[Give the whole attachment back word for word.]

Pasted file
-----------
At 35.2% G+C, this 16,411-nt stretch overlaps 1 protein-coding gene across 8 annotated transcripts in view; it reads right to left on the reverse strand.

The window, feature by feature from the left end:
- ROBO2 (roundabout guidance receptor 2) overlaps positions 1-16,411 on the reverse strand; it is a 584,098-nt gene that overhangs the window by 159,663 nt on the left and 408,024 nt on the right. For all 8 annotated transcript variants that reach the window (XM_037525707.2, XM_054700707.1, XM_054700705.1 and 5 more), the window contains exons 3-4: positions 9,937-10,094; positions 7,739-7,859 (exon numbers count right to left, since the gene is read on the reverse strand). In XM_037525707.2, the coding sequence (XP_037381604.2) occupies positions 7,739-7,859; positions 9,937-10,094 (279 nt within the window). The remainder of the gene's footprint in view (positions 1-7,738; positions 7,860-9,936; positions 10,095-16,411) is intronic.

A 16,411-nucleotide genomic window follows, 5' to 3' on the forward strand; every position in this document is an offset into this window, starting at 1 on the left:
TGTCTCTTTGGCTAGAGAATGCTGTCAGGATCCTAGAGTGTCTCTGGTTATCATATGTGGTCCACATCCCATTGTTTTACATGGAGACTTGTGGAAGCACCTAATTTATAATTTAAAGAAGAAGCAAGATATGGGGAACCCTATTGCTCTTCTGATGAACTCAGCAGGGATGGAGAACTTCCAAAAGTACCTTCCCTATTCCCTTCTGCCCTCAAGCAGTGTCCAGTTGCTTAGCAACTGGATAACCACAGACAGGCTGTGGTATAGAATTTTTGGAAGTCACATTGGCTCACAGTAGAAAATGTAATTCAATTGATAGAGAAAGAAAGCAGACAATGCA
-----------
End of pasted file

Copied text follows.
At 35.2% G+C, this 16,411-nt stretch overlaps 1 protein-coding gene across 8 annotated transcripts in view; it reads right to left on the reverse strand.

The window, feature by feature from the left end:
- ROBO2 (roundabout guidance receptor 2) overlaps positions 1-16,411 on the reverse strand; it is a 584,098-nt gene that overhangs the window by 159,663 nt on the left and 408,024 nt on the right. For all 8 annotated transcript variants that reach the window (XM_037525707.2, XM_054700707.1, XM_054700705.1 and 5 more), the window contains exons 3-4: positions 9,937-10,094; positions 7,739-7,859 (exon numbers count right to left, since the gene is read on the reverse strand). In XM_037525707.2, the coding sequence (XP_037381604.2) occupies positions 7,739-7,859; positions 9,937-10,094 (279 nt within the window). The remainder of the gene's footprint in view (positions 1-7,738; positions 7,860-9,936; positions 10,095-16,411) is intronic.

A 16,411-nucleotide genomic window follows, 5' to 3' on the forward strand; every position in this document is an offset into this window, starting at 1 on the left:
TGTCTCTTTGGCTAGAGAATGCTGTCAGGATCCTAGAGTGTCTCTGGTTATCATATGTGGTCCACATCCCATTGTTTTACATGGAGACTTGTGGAAGCACCTAATTTATAATTTAAAGAAGAAGCAAGATATGGGGAACCCTATTGCTCTTCTGATGAACTCAGCAGGGATGGAGAACTTCCAAAAGTACCTTCCCTATTCCCTTCTGCCCTCAAGCAGTGTCCAGTTGCTTAGCAACTGGATAACCACAGACAGGCTGTGGTATAGAATTTTTGGAAGTCACATTGGCTCACAGTAGAAAATGTAATTCAATTGATAGAGAAAGAAAGCAGACAATGCA